Gender and climate change adaptation responses in Kenya

The links between climate change and gender are widely known. However, little research has been done on how men and women respond differently to climate variability and uncertainties. To help respond to this, my ongoing PhD examines the politics of gender in climate change adaptation in the Maasai community of the Mara region in Kenya. So far, I have found many ways in which gender, class and age intersect with responses to climate variability, among diverse pastoralist men and women.

Extreme weather events

The Mara region of Kenya has experienced increasingly unpredictable extreme weather events like frequent prolonged droughts and floods that plague the area. This has led to a loss of key resources for livestock pastures, water, and salts, that are crucial for livestock production. The region has also faced tremendous ecological and social economic changes in the last couple of decades in the form of land fragmentation and dispossession, urbanization, and an influx of immigrants. These changes, coupled with the erratic weather events, have compromised the communities traditional coping strategies. In response, changes in processes, livelihood activities, and sources of income have emerged, along gendered lines.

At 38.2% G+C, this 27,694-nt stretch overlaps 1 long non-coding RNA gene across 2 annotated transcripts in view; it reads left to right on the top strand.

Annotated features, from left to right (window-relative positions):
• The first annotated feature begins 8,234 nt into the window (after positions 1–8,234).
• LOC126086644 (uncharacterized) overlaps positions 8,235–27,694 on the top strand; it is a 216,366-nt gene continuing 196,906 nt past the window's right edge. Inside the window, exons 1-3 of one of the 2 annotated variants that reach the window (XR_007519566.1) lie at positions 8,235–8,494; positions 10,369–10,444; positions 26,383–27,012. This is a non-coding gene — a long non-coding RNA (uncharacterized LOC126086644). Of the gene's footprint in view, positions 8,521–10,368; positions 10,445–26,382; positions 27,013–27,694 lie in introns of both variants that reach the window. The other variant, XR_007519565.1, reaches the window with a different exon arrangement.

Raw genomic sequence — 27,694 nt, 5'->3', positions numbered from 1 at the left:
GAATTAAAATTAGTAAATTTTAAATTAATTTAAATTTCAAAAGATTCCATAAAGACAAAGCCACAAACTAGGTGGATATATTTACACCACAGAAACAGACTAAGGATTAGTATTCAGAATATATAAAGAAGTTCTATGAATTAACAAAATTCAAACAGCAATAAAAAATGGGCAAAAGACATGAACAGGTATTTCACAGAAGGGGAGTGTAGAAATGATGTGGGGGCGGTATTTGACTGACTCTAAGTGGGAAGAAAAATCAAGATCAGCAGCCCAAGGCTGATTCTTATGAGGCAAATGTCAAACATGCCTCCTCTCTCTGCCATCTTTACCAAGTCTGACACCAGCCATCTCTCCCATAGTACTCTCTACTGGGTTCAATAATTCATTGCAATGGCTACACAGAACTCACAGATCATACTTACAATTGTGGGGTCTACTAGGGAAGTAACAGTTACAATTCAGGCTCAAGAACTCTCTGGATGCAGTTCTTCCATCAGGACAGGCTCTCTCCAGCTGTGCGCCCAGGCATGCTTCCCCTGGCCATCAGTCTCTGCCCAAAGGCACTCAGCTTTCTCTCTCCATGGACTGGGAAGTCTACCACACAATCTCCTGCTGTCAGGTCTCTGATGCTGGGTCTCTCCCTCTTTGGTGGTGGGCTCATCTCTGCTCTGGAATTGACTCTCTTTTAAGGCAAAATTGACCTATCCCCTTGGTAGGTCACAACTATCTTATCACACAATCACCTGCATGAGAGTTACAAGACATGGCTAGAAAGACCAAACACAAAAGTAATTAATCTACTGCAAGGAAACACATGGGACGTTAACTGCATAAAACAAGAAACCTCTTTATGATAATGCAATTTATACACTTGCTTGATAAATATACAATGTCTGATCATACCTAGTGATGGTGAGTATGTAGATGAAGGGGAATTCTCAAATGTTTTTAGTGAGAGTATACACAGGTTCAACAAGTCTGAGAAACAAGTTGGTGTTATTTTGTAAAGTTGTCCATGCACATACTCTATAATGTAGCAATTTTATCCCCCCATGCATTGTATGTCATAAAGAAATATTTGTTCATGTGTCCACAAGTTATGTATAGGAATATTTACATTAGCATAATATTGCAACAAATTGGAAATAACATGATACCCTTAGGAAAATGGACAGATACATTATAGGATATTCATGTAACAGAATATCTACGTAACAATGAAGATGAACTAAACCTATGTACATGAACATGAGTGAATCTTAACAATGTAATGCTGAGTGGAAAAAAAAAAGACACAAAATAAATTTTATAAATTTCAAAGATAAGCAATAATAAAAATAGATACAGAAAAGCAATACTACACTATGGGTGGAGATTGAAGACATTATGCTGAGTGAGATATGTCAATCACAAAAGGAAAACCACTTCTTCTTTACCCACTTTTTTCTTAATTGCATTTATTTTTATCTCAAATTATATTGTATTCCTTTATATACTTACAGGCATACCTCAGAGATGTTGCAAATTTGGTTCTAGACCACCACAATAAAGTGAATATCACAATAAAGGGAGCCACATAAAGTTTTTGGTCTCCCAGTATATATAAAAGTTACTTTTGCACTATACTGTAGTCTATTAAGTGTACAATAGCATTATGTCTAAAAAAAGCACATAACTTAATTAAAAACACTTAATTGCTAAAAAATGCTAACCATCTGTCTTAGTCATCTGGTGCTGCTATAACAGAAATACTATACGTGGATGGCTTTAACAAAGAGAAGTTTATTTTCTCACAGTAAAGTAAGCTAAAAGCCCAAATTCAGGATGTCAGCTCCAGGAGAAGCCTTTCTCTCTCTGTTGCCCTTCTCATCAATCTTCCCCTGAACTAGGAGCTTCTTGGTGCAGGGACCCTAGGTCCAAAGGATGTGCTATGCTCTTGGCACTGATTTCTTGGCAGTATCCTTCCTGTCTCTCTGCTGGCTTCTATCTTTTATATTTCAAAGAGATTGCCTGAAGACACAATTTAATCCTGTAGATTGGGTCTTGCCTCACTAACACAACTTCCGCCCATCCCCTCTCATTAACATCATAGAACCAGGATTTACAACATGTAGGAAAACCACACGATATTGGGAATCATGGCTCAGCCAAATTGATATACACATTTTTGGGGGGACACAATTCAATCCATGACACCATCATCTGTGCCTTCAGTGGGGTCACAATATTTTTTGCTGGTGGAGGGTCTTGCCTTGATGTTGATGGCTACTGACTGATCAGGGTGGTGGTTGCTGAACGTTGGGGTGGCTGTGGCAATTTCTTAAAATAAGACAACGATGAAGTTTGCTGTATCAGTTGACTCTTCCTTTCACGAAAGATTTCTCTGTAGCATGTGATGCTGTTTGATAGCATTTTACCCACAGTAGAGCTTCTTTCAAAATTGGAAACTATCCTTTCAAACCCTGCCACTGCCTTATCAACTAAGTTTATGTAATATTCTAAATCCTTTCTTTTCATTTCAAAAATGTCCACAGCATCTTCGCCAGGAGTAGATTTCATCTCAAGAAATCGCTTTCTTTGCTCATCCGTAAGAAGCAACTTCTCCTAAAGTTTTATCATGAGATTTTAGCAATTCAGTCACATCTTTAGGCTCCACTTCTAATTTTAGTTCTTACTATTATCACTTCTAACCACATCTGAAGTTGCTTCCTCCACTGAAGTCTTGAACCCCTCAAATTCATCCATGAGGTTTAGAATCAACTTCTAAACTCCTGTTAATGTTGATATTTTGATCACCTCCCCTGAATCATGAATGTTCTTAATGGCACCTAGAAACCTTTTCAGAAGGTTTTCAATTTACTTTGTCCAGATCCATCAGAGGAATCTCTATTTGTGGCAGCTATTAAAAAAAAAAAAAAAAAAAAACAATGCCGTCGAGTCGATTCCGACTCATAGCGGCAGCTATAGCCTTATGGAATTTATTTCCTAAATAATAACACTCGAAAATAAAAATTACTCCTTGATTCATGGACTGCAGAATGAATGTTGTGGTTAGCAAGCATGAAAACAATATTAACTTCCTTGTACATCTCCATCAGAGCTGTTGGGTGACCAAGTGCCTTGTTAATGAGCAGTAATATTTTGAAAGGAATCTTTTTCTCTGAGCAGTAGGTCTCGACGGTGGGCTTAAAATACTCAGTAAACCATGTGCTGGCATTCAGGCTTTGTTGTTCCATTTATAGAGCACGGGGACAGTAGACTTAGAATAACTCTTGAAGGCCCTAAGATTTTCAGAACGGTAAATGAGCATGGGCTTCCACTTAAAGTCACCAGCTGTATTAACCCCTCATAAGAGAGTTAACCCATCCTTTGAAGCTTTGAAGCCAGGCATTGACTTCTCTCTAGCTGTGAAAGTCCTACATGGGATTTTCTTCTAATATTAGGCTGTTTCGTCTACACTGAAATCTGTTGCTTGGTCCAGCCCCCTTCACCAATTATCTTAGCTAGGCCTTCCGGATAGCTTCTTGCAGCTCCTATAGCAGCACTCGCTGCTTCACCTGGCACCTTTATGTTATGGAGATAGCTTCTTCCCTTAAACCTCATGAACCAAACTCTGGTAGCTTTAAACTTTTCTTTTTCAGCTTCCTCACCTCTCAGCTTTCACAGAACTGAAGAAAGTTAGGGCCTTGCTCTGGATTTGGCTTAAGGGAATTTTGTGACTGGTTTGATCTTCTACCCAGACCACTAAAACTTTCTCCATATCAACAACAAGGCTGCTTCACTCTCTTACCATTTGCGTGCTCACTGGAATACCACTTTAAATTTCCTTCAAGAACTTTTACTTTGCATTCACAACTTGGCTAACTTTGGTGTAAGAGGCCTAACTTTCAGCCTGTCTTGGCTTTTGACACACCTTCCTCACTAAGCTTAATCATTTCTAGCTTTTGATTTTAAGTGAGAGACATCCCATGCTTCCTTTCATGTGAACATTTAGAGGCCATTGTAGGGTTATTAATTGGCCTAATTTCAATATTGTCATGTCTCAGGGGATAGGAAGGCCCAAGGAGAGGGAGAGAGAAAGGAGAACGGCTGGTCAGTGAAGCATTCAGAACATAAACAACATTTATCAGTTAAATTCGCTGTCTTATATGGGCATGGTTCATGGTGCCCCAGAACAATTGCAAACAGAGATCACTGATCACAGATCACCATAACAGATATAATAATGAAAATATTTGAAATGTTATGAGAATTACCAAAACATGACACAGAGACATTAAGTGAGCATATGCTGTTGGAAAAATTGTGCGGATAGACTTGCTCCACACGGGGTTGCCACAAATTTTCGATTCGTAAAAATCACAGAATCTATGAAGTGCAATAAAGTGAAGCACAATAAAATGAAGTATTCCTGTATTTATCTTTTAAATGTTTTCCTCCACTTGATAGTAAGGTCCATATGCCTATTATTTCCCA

Responses to climate variability occur in the confines of society that is laced with social inequalities along the lines of gender, class, age, race etc. These in-equalities pose barriers to access, control, and ownership of resources, perpetuate unequal distribution of labour, and excludes certain segments of society from meaningful decision making. Thus, shaping how diverse men and women, avoid, prepare for, respond, and recover from extreme weather events that threaten their lives and livelihoods.

You can read the full text at the Institute for Development Studies.

Video series: Second Training Lab

Originally planned to take place in Bolsena, Italy, at WEGO-ITN’s partner Punti di Vista, last year’s Second Training Lab was adapted into an on-line event, due to the Covid-19 pandemic. All meetings, lectures, workshops and plenaries happened between June 10th-18th 2020.

All encounters and discussions were recorded and are now also available in videos produced by the group. The editing was a collaborative project by WEGO PhD’s Marlene Gómez, Dian Ekowati, Enid Still and Anna Katharina Voss, together with film maker John Akerman.